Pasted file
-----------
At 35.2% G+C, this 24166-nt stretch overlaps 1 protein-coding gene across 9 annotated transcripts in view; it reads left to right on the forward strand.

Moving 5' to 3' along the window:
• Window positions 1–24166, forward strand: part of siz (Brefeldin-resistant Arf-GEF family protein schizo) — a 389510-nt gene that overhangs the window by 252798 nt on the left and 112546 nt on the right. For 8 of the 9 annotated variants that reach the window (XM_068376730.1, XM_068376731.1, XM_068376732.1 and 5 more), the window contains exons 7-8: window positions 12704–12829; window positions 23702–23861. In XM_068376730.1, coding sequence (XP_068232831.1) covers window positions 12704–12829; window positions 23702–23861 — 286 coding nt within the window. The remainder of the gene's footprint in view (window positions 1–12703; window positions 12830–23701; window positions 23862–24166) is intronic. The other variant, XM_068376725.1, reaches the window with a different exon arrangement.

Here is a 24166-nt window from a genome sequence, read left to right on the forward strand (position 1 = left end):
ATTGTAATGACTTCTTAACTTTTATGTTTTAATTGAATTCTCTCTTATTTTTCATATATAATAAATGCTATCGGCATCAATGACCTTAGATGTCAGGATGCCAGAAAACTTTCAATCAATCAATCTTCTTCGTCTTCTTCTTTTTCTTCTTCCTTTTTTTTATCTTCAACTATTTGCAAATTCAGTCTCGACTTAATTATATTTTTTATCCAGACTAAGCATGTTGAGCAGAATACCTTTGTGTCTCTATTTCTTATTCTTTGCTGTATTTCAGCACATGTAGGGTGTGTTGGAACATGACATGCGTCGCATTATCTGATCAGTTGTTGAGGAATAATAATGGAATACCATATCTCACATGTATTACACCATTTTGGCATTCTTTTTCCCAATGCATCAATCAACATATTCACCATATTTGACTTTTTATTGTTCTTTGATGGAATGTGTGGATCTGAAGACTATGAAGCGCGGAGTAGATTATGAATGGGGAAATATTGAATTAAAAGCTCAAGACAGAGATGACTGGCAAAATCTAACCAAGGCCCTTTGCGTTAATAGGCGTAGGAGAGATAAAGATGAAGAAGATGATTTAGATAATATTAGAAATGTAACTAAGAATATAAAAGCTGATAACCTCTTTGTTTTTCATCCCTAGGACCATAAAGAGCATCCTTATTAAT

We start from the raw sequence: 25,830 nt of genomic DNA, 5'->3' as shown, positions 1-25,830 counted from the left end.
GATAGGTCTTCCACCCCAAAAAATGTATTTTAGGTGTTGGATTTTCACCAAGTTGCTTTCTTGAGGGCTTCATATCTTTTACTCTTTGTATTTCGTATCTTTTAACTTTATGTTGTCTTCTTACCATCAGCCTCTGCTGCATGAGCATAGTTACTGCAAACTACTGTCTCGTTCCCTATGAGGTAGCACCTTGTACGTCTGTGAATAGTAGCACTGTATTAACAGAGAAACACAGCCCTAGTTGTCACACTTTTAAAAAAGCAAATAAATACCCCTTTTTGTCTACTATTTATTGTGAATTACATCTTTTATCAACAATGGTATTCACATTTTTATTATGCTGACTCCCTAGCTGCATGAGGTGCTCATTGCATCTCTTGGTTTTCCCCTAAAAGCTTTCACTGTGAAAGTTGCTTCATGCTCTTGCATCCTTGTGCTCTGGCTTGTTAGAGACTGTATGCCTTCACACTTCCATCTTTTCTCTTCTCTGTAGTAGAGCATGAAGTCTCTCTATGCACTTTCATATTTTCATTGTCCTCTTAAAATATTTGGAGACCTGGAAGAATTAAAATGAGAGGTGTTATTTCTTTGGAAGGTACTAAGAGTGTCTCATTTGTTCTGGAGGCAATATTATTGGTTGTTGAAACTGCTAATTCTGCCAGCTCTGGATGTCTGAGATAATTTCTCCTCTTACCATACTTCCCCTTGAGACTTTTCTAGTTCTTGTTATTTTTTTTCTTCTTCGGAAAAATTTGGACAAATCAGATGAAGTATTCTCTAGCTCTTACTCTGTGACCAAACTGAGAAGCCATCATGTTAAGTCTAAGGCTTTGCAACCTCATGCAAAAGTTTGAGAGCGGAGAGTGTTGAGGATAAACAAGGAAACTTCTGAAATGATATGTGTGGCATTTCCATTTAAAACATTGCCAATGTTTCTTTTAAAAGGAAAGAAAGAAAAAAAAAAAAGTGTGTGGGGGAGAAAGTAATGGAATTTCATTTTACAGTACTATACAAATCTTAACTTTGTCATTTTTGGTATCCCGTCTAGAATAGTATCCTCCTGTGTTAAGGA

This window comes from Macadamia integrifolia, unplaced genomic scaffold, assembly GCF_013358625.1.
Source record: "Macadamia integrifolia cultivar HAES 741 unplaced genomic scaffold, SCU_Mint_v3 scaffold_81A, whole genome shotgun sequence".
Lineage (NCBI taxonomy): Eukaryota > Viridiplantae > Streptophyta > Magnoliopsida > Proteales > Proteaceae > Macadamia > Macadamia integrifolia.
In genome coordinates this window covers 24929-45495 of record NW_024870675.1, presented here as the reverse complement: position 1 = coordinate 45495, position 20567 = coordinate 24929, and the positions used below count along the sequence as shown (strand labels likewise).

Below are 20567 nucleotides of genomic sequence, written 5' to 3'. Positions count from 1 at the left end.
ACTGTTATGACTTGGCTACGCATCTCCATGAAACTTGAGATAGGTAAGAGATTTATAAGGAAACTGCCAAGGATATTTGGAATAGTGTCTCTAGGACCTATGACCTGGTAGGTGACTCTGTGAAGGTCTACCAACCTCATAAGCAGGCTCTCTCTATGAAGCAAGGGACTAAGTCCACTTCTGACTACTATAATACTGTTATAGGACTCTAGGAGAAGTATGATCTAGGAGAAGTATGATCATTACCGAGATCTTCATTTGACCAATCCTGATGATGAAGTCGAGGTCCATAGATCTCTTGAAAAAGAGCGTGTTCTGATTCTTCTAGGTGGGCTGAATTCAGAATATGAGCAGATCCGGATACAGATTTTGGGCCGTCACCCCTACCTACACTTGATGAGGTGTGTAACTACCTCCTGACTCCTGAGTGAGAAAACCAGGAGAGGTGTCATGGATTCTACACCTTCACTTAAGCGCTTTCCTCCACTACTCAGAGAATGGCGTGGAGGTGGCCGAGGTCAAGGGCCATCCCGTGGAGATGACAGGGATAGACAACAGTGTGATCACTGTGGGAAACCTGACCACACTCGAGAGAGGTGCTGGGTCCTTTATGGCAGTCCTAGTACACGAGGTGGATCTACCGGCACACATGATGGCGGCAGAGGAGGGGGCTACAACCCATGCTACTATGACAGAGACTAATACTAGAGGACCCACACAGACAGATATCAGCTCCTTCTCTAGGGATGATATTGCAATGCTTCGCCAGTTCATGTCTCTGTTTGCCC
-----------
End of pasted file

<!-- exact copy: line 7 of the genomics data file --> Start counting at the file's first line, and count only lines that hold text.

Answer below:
GATAGGTCTTCCACCCCAAAAAATGTATTTTAGGTGTTGGATTTTCACCAAGTTGCTTTCTTGAGGGCTTCATATCTTTTACTCTTTGTATTTCGTATCTTTTAACTTTATGTTGTCTTCTTACCATCAGCCTCTGCTGCATGAGCATAGTTACTGCAAACTACTGTCTCGTTCCCTATGAGGTAGCACCTTGTACGTCTGTGAATAGTAGCACTGTATTAACAGAGAAACACAGCCCTAGTTGTCACACTTTTAAAAAAGCAAATAAATACCCCTTTTTGTCTACTATTTATTGTGAATTACATCTTTTATCAACAATGGTATTCACATTTTTATTATGCTGACTCCCTAGCTGCATGAGGTGCTCATTGCATCTCTTGGTTTTCCCCTAAAAGCTTTCACTGTGAAAGTTGCTTCATGCTCTTGCATCCTTGTGCTCTGGCTTGTTAGAGACTGTATGCCTTCACACTTCCATCTTTTCTCTTCTCTGTAGTAGAGCATGAAGTCTCTCTATGCACTTTCATATTTTCATTGTCCTCTTAAAATATTTGGAGACCTGGAAGAATTAAAATGAGAGGTGTTATTTCTTTGGAAGGTACTAAGAGTGTCTCATTTGTTCTGGAGGCAATATTATTGGTTGTTGAAACTGCTAATTCTGCCAGCTCTGGATGTCTGAGATAATTTCTCCTCTTACCATACTTCCCCTTGAGACTTTTCTAGTTCTTGTTATTTTTTTTCTTCTTCGGAAAAATTTGGACAAATCAGATGAAGTATTCTCTAGCTCTTACTCTGTGACCAAACTGAGAAGCCATCATGTTAAGTCTAAGGCTTTGCAACCTCATGCAAAAGTTTGAGAGCGGAGAGTGTTGAGGATAAACAAGGAAACTTCTGAAATGATATGTGTGGCATTTCCATTTAAAACATTGCCAATGTTTCTTTTAAAAGGAAAGAAAGAAAAAAAAAAAAGTGTGTGGGGGAGAAAGTAATGGAATTTCATTTTACAGTACTATACAAATCTTAACTTTGTCATTTTTGGTATCCCGTCTAGAATAGTATCCTCCTGTGTTAAGGA